On August 12, Governor Jerry Brown signed State Assembly Bill 1266, which defends the rights of transgender students in public schools by giving them the rights to choose which bathroom or locker room to use and to compete in sports according to their gender identities.
California is now the first state to enforce transgender rights through law. Although statewide statistics are unknown, a study in the San Francisco school district showed that out of 55,000 students, about 350 identify as transgender. Supporters say the law will improve the safety of transgender students as the law will decrease bullying against them.
Many have praised the bill, including the National Center for Lesbian Rights (NCLR) and the American Civil Liberties Union (ACLU).
A transgender student at Folsom Lake Community College, Devon Marchant, told CNN that “…I believe this will give [transgender students] the opportunity to participate in extracurricular activities or sports without fear of discrimination or prejudice…”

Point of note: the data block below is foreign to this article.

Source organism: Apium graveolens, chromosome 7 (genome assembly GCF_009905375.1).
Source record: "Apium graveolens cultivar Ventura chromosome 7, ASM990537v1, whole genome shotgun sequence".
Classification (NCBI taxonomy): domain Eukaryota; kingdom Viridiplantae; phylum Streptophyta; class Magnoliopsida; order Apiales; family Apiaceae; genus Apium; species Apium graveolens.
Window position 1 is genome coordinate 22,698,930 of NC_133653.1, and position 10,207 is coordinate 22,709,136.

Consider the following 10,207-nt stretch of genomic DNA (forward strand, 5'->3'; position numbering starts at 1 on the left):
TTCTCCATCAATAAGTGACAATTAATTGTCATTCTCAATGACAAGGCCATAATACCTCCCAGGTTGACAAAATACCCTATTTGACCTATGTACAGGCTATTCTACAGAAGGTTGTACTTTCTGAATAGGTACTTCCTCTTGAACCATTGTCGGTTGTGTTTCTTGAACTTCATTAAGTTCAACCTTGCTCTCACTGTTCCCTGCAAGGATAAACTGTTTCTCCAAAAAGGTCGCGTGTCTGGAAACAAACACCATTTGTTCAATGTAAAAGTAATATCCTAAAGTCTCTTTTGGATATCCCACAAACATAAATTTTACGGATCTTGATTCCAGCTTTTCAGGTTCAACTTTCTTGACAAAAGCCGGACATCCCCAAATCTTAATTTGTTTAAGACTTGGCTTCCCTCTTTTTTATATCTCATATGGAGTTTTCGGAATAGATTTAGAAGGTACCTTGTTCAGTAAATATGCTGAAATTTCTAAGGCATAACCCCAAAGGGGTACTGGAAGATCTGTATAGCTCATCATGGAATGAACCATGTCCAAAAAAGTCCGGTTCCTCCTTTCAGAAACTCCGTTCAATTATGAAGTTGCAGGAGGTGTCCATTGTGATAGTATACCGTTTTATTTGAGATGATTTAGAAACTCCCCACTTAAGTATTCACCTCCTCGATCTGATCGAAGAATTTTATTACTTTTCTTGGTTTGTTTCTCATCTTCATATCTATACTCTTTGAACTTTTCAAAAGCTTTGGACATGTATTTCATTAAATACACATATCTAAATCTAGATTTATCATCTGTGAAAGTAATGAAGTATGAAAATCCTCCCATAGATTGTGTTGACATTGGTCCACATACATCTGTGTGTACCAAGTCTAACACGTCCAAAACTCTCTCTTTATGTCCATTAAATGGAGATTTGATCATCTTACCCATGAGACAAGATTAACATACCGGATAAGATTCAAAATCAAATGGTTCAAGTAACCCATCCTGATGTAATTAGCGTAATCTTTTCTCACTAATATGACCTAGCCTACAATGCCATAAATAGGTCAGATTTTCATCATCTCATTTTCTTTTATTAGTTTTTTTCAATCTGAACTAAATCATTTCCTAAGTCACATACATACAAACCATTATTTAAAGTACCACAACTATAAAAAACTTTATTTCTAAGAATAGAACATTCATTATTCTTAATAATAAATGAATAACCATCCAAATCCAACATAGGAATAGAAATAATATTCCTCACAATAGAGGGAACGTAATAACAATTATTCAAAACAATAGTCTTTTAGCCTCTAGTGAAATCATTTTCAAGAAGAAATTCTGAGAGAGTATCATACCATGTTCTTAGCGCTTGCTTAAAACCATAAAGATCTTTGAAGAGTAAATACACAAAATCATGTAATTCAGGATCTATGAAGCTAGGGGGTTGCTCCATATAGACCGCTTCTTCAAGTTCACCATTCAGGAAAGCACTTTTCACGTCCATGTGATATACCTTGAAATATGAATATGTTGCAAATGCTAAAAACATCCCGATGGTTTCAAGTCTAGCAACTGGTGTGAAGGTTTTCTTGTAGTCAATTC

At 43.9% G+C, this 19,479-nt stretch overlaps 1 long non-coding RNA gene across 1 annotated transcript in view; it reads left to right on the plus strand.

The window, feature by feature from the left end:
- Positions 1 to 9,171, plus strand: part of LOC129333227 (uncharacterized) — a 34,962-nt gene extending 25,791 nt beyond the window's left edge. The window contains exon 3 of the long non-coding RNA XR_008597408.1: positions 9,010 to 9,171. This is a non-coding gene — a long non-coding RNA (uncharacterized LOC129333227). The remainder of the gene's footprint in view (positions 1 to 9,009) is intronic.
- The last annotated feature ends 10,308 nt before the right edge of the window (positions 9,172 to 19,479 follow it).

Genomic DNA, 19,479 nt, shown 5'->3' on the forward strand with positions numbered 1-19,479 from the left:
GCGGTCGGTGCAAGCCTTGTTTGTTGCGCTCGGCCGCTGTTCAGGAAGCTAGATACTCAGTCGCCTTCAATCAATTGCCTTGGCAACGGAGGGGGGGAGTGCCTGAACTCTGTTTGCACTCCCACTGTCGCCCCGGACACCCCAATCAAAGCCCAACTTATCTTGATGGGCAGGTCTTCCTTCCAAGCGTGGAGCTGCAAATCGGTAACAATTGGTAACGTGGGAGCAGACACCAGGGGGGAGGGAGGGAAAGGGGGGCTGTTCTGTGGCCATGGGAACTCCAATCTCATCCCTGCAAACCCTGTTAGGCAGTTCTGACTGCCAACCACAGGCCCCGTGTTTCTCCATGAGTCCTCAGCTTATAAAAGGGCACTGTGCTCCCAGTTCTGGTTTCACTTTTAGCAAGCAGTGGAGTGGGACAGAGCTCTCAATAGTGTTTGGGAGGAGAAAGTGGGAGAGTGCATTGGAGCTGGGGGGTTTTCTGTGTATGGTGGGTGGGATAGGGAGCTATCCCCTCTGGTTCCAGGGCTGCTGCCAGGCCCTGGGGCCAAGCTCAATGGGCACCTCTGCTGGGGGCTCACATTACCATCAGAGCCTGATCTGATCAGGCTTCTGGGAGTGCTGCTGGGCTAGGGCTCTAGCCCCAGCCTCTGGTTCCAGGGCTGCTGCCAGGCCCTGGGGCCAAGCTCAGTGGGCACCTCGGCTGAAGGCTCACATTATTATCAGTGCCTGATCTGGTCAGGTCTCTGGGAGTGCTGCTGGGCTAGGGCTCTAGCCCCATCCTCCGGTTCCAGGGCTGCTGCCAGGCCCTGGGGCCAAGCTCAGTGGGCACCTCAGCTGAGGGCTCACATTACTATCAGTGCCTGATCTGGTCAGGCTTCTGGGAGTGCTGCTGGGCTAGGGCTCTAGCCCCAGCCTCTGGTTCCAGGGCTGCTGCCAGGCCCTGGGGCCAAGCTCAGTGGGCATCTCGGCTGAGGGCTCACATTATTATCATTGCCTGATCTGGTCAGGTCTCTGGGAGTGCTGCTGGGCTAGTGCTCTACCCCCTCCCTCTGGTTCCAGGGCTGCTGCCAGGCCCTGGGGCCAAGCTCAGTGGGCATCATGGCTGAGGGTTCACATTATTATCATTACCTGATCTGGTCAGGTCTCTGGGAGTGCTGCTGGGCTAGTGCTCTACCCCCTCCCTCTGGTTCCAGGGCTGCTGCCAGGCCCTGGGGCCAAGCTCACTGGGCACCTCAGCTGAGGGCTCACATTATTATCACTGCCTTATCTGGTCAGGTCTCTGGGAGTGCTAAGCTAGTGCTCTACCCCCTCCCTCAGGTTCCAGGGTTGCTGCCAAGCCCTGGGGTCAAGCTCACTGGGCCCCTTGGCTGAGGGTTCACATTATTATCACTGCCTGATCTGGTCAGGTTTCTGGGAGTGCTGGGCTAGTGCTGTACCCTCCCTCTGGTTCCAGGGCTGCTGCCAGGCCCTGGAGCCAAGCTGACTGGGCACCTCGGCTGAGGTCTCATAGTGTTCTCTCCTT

Yet the law has also raised concerns.
Sabrina Wu, a sophomore at Whitney High School, expressed worries about the potential impact on competitiveness in high school sports, “I think it would be unfair to allow a transgender woman compete against another woman. She may have certain advantages, such as broader shoulders or longer legs.”
Brad Dacus, president of the Pacific Justice Institute of Sacramento, has voiced a different fear, saying, “No 13-year-old girl should ever have to worry about a 16-year-old boy entering showers where she’s showering on the pretext that he is a she.”
Despite these objections, however, Oakland Unified School District (OUSD) spokesman Troy Flint has said that “human rights are non-negotiable.”
Moreover, Los Angeles Unified (LAUSD) has received no complaints of inappropriate incidents involving transgender students or students posing as transgender since implementing an identical policy in 2005. And while transgendered athletes may have competitive advantages in some sports, the small number of transgender students suggests that the number of transgender athletes will also be small.
The new law will officially go into effect on January 1, 2014.